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See detailCarbon balance of crops: overview of 7 years of investigation
Moureaux, Christine ULg; Dufranne, Delphine ULg; Suleau, Marie ULg et al

in Geophysical Research Abstracts (2011, April 08), 13

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See detail11. Perspectives - Impact de la gestion culturale sur la respiration d'un sol agricole
Dufranne, Delphine ULg; Vancutsem, Françoise ULg; Aubinet, Marc ULg et al

in Livre Blanc: Céréales - Gembloux (2011, February 23)

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See detailComparison of carbon fluxes, growth and productivity of a winter wheat crop in three contrasting growing seasons
Dufranne, Delphine ULg; Moureaux, Christine ULg; Vancutsem, Françoise ULg et al

in Agriculture, Ecosystems & Environment (2011), 141

Three winter wheat growing seasons were compared in order to analyse crop development, CO2 fluxes and inter-annual variability in productivity. Crop development monitoring, leaf scale measurements and ... [more ▼]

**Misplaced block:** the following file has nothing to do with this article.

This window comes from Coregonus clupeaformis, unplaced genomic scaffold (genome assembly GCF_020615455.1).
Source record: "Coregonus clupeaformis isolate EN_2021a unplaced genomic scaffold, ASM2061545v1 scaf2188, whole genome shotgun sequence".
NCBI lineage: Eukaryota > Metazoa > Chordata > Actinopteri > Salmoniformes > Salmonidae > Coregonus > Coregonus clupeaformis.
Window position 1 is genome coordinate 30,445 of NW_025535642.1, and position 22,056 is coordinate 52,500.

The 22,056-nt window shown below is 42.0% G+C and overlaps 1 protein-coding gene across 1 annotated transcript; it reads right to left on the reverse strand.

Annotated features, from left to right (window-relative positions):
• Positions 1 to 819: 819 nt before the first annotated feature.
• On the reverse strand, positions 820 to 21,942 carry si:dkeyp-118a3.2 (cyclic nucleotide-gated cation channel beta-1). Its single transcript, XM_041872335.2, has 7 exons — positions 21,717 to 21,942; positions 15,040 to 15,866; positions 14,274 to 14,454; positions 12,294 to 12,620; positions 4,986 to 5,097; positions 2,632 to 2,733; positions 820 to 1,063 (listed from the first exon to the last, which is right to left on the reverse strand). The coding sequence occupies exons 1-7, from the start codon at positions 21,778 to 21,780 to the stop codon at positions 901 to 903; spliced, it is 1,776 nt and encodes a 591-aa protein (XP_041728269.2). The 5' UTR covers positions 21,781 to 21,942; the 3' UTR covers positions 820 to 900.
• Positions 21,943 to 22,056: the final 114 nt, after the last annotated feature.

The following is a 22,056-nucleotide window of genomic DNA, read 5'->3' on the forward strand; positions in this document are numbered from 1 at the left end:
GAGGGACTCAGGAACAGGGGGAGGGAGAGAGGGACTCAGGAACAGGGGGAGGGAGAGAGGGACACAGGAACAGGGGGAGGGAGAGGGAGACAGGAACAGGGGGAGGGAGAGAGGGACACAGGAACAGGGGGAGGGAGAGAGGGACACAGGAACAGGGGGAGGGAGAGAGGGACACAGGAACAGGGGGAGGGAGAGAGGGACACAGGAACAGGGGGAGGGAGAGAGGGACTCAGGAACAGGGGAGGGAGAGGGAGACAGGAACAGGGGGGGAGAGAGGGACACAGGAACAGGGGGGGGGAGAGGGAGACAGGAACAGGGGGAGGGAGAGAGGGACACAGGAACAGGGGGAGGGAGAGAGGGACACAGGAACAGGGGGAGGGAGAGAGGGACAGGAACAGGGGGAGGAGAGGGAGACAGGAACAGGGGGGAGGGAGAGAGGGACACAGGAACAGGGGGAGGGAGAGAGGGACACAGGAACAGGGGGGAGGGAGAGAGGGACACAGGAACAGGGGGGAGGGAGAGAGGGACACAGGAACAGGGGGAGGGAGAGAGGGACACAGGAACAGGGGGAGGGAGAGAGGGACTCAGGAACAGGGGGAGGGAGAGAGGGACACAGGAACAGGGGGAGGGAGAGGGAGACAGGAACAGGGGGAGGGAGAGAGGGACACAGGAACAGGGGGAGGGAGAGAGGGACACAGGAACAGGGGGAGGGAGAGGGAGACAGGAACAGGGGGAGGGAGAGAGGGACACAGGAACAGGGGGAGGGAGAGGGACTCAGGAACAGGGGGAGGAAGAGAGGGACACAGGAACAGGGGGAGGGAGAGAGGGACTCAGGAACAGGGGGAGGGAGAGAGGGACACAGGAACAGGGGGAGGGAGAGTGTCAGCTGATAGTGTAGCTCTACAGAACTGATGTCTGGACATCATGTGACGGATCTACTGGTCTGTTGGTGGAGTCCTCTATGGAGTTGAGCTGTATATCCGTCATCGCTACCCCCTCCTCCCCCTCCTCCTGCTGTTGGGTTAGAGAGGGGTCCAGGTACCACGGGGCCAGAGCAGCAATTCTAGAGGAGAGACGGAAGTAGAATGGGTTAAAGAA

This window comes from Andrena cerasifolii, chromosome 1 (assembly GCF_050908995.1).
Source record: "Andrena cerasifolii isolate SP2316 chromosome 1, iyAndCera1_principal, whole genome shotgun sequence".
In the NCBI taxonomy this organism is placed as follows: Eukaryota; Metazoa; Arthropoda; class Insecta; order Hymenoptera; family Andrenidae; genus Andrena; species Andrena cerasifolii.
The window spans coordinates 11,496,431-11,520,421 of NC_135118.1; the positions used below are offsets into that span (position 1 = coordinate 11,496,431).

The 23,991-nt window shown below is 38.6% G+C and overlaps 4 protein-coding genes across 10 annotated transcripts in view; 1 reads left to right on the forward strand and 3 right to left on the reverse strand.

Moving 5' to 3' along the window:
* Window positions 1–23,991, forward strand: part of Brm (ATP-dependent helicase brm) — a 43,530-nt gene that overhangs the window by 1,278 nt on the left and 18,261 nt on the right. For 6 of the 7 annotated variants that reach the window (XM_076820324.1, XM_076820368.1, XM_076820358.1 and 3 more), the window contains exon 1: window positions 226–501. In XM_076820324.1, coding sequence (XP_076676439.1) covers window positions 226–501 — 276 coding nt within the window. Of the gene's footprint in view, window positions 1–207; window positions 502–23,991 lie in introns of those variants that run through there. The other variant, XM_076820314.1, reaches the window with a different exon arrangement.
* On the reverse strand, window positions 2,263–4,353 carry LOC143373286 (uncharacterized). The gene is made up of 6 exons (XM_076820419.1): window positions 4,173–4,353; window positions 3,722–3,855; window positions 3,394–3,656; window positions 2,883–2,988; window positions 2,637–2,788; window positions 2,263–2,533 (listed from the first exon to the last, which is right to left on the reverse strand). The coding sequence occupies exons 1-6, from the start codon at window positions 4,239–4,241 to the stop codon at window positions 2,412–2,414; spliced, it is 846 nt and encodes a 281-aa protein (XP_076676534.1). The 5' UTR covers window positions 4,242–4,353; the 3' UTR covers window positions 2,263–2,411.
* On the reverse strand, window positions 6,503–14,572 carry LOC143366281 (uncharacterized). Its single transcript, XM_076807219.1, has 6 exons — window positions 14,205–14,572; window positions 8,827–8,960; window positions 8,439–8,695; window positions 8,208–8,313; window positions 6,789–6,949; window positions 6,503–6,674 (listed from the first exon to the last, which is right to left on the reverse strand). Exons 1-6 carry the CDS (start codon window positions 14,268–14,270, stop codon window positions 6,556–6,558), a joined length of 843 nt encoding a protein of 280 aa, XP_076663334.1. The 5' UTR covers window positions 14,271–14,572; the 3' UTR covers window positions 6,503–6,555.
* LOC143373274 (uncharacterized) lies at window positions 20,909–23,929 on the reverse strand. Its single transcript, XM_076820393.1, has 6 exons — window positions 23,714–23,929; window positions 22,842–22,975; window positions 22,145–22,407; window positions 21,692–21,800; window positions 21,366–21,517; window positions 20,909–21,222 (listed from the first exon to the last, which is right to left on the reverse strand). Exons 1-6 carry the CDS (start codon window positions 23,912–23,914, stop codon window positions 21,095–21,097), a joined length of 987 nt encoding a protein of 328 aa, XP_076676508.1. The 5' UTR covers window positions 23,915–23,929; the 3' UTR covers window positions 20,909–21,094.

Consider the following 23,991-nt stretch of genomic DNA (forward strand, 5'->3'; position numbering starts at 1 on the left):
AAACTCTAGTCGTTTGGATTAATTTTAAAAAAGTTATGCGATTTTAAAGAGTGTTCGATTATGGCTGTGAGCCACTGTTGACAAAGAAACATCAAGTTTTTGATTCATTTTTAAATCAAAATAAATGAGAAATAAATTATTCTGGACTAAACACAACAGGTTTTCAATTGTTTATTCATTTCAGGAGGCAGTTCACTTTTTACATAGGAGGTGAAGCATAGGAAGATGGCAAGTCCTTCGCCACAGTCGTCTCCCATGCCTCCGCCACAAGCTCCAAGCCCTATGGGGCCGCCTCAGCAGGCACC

Three winter wheat growing seasons were compared in order to analyse crop development, CO2 fluxes and inter-annual variability in productivity. Crop development monitoring, leaf scale measurements and continuous eddy-covariance measurements were conducted in a production crop at the Lonzée experimental site in Belgium. The 3 years were characterised by similar soil proprieties (same site), similar management (sowing, harvesting, plant protection and nitrogen application, adhering to regional standards), and the use of recommended cultivars (the most productive ones for this region). The comparison of carbon fluxes, growth and productivity in the three growing seasons highlighted mechanisms affected by meteorological conditions and, in some cases, modulated by a cultivar effect. In particular, it was shown that (a) precociousness or lateness in stage development was triggered mainly by cumulated temperature during winter and early spring; (b) early development in one season could explain the larger ecosystem net carbon sequestration that year, but had no impact on grain yield; (c) low grain yield in one season was the result of a complex mechanism including drought in early spring, which hindered flag leaf development, and moist conditions in late spring, which restrained radiation and favoured the development of fungal diseases. In all cases, it was found that grain yield could not be related to gross primary productivity or net ecosystem exchange, suggesting that reallocation and translocation processes play a substantial role in grain filling. [less ▲]

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See detailRespiration of three Belgian crops: Partitioning of total ecosystem respiration in its heterotrophic, above- and below-ground autotrophic components
Suleau, Marie ULg; Moureaux, Christine ULg; Dufranne, Delphine ULg et al

in Agricultural and Forest Meteorology (2011), (151), 633-643